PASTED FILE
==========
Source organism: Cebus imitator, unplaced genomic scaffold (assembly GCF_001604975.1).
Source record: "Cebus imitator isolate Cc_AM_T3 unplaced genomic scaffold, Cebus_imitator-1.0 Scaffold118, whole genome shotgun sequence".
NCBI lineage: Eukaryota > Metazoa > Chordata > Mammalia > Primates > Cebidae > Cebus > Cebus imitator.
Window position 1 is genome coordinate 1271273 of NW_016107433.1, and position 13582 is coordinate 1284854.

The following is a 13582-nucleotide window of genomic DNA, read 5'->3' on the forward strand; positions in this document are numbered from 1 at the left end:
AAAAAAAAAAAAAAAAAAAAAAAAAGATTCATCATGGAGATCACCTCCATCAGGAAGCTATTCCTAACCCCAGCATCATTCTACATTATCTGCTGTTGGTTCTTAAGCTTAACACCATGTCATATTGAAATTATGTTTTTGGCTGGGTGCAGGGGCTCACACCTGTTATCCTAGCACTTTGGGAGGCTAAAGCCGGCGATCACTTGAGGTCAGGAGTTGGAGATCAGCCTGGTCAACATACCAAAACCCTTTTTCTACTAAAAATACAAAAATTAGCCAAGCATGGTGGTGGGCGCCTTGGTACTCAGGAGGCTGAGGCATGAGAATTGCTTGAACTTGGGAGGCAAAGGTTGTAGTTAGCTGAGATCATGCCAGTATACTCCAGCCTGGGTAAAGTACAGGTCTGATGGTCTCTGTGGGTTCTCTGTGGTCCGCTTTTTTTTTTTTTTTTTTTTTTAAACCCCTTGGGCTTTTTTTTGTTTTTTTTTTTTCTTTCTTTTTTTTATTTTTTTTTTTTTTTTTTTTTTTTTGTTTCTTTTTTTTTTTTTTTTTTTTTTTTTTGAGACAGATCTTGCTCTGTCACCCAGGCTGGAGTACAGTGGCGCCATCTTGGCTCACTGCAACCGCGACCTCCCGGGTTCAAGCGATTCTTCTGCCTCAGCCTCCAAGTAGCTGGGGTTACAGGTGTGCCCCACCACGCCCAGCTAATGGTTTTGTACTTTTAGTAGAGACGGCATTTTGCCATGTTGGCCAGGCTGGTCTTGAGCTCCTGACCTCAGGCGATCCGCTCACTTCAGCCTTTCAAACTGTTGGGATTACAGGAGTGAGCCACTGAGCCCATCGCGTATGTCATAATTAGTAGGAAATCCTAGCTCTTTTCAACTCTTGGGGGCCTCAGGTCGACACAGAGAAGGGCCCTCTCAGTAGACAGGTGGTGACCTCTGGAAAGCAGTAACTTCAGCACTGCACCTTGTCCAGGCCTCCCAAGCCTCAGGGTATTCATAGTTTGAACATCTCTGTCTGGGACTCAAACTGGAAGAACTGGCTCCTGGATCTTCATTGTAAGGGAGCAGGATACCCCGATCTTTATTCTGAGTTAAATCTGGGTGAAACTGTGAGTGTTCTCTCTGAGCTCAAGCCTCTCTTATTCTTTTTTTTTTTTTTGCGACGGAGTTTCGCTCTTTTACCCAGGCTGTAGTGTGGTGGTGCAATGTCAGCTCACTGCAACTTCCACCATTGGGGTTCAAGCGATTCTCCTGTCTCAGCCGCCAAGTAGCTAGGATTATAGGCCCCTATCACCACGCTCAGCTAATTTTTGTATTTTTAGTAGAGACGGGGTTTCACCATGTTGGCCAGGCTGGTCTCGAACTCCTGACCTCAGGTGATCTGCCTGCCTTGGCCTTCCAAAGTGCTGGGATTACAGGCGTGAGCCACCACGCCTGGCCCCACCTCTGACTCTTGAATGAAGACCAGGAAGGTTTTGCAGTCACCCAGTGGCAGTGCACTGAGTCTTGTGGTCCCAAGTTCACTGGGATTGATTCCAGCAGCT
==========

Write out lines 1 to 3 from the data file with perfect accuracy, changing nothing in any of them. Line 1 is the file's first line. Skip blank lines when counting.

Source organism: Cebus imitator, unplaced genomic scaffold (assembly GCF_001604975.1).
Source record: "Cebus imitator isolate Cc_AM_T3 unplaced genomic scaffold, Cebus_imitator-1.0 Scaffold118, whole genome shotgun sequence".
NCBI lineage: Eukaryota > Metazoa > Chordata > Mammalia > Primates > Cebidae > Cebus > Cebus imitator.